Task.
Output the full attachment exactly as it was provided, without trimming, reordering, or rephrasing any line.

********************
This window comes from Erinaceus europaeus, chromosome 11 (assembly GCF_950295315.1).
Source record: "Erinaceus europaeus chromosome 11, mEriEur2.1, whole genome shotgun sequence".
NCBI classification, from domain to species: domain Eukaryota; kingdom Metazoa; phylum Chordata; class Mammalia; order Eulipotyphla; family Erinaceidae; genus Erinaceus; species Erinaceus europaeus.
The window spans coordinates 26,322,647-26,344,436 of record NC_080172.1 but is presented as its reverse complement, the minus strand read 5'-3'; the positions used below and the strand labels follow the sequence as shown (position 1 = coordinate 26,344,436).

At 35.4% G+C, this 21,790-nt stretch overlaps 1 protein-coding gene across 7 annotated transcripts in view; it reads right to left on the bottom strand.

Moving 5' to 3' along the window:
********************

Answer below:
This window comes from Erinaceus europaeus, chromosome 11 (assembly GCF_950295315.1).
Source record: "Erinaceus europaeus chromosome 11, mEriEur2.1, whole genome shotgun sequence".
NCBI classification, from domain to species: domain Eukaryota; kingdom Metazoa; phylum Chordata; class Mammalia; order Eulipotyphla; family Erinaceidae; genus Erinaceus; species Erinaceus europaeus.
The window spans coordinates 26,322,647-26,344,436 of record NC_080172.1 but is presented as its reverse complement, the minus strand read 5'-3'; the positions used below and the strand labels follow the sequence as shown (position 1 = coordinate 26,344,436).

At 35.4% G+C, this 21,790-nt stretch overlaps 1 protein-coding gene across 7 annotated transcripts in view; it reads right to left on the bottom strand.

Moving 5' to 3' along the window: